The message is slowly filtering through the medical community and the general population that knee arthroscopy is no better than exercise for osteoarthritis (OA).  More and more in my clinical practice I am coming across patients who are not surprised when I bring this up in our clinical sessions.  Despite this, there are still tens of thousands of people who go through with a knee arthroscopy every year in Australia.  A lot of them may even be aware of this information.  This suggests that that some people understand the evidence but perhaps feel that they are different, perhaps it does not apply to them. This short blog will evaluate the arthroscopy research evidence, who it applies to, and potential harms associated with this surgery.

Interpreting the research

It is now well established that knee arthroscopy adds nothing in addition to exercise for knee osteoarthritis.  But what does this mean?  In the trials that have compared arthroscopy to exercise, both of the groups have been given similar exercise programs to complete, but one of the groups has also had an arthroscopy at the start.  What the trials have found is that both groups have similar benefit for pain and function at the end of the trial, meaning that it is hard to say that the arthroscopy has done anything at all!  Arthroscopy has also been tested in another way in clinical trials – against a placebo.  In these trials, one group received a standard arthroscopy, the other group just had the incisions on their knee to make it look like they received the surgery.  In these studies people who received the placebo surgery had similar benefit to people who had the arthroscopy.

The next question you might ask is,“Does this research apply to me?”  A systematic review by Thorlund (2015) evaluated all the trials that have been performed on knee arthroscopy and compiled their results.  The 9 trials included in the review tested arthroscopy on both sexes, ages ranging from 35-78, and OA ranging from mild to severe on imaging.  On top of this, there were also 2 trials that included only people with meniscal tears, but no signs of OA.  So, in summary if you are between 35 and 78, have any signs of OA or a meniscal tear, then this research directly applies to you.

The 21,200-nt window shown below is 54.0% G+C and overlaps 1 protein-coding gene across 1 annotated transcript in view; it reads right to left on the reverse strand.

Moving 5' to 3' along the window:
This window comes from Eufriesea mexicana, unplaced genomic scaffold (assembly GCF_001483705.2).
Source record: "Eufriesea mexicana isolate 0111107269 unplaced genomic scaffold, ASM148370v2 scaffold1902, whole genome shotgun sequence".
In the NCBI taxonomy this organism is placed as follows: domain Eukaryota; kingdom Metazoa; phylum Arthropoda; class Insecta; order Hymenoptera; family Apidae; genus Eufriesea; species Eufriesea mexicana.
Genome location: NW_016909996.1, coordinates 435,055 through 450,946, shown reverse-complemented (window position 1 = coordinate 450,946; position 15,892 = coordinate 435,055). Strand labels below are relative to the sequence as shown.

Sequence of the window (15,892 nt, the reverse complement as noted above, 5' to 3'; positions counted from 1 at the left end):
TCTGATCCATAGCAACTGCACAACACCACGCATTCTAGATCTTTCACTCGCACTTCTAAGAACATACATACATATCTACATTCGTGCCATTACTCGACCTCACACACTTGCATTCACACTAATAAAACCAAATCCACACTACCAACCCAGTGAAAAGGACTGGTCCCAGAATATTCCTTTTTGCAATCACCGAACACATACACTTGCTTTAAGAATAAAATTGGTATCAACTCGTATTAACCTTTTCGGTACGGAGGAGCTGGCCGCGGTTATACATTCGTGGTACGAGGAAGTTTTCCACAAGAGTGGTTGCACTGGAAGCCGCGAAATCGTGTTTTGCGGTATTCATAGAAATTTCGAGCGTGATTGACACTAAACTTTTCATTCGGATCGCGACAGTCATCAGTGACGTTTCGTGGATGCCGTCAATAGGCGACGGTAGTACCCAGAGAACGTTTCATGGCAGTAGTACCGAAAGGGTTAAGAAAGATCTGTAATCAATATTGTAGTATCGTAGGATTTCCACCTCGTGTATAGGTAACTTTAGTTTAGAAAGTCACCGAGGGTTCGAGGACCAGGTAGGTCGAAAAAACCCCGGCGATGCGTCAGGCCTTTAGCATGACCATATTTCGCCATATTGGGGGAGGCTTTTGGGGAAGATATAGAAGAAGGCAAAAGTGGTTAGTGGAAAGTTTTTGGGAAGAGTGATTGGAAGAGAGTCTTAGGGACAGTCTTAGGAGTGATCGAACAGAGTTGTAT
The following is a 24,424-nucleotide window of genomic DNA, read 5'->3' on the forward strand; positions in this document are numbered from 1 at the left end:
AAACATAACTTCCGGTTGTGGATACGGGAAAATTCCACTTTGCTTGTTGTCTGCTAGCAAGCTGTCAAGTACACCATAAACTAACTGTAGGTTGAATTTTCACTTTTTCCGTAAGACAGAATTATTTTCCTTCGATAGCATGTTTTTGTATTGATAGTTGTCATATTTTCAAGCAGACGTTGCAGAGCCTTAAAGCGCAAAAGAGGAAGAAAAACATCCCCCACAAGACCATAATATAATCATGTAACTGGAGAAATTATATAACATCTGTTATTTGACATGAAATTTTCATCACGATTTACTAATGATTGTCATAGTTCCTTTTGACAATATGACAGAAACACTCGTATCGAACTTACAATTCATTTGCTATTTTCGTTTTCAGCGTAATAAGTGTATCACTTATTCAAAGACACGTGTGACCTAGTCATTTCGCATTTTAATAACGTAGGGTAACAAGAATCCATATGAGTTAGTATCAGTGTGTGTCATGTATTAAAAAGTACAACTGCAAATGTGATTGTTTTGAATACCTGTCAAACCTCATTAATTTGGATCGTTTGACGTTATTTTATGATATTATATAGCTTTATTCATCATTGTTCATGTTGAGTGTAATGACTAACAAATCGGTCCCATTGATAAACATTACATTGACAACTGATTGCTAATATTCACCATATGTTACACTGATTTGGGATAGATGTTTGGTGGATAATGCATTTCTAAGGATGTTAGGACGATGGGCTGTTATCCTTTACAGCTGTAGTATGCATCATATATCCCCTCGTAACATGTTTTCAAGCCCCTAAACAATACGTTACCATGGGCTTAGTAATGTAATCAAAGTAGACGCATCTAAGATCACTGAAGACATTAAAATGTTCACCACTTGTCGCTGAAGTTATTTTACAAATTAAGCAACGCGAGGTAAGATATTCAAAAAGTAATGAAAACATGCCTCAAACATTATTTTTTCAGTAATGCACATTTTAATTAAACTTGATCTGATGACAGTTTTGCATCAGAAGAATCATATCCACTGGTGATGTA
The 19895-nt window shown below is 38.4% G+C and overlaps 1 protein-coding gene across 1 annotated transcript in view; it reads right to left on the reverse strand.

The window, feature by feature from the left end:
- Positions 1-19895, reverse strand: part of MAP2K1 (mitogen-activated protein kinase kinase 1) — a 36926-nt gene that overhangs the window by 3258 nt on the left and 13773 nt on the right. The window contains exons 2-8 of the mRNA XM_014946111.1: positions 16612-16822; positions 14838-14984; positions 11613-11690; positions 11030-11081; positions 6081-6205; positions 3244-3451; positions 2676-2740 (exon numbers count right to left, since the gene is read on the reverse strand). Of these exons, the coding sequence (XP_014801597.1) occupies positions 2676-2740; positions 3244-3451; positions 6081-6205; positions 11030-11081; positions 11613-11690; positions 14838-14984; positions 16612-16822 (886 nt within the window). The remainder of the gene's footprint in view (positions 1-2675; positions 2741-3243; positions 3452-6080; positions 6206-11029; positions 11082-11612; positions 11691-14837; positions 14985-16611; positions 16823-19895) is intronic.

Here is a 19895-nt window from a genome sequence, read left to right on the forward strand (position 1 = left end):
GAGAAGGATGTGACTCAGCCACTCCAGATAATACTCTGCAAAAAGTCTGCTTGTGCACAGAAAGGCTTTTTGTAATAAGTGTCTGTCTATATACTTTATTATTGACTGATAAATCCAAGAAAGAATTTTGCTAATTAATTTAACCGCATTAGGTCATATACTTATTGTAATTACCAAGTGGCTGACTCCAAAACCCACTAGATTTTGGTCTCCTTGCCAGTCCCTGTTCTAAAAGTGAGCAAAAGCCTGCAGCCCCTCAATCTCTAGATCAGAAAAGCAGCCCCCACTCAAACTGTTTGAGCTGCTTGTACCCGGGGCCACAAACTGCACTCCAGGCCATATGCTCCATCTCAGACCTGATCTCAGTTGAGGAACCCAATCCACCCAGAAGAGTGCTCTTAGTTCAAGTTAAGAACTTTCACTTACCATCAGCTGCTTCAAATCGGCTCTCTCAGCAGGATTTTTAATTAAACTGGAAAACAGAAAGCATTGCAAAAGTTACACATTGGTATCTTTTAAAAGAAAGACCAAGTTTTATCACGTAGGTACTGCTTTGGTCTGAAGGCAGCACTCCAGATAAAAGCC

Risks

All surgery, no matter how minimally invasive has risk.  Some of these risks more serious than others.  The same systematic review by Thorlund et al. (2015) outlined some of the risks of knee arthroscopy.  They found that overall, adverse events occurred in about 14 cases per 1000.  The most common adverse event was deep vein thrombosis (DVT) at 4.13 cases per 1000.  This was followed by pulmonary embolism (blood clot in the lungs), infection, and death.  Yes, people have died from routine knee scopes in research trials!  A scary thought.

Costs

Costs are another consideration when comparing treatment options for knee osteoarthritis.  Marsh et al. (2016) analysed the costs and performed a cost benefit analysis between arthroscopy and non-surgical management for knee osteoarthritis.  They cast the net wide in their analysis and not only included the direct costs of the surgery and exercise programs themselves, but also additional treatments that may have been used (medication, or injections), assistive devices, and days off work.  On average, those in the arthroscopy group were out of pocket $1900 more than those in the non-surgical group.  On top of this, the health system was also spending on average $2200 more on those in the arthroscopy group.  They concluded that based on the outcomes and the associated costs, arthroscopy was definitely not an economically attractive treatment option!

Long term outcomes

Most research trials will follow up their participants for 12 months, or maybe 2 years at best.  And in the trials looking at arthroscopy for knee OA, we know at this point in time both groups are returning similar results.  But what happens after that?  Brophy et al. 2014 looked at the trajectory of people following knee surgery to requiring a total knee replacement (TKR). They found that people who had undergone previous knee surgery were requiring TKR up to 10 years earlier than those who had not, suggesting that an insult to the knee such as surgery may even be a catalyst for the OA process.

In summary, if you are aged between 35 and 78, have a meniscal tear or signs of OA, then you may be better off seeking exercise-based care. You are likely to see similar benefit, spend less, expose yourself to less risks, and you may even prolong or eliminate the need for a joint replacement later on. Arthroscopy for knee OA really is “low value” care in every sense of the word.  Minimal returns at a high price.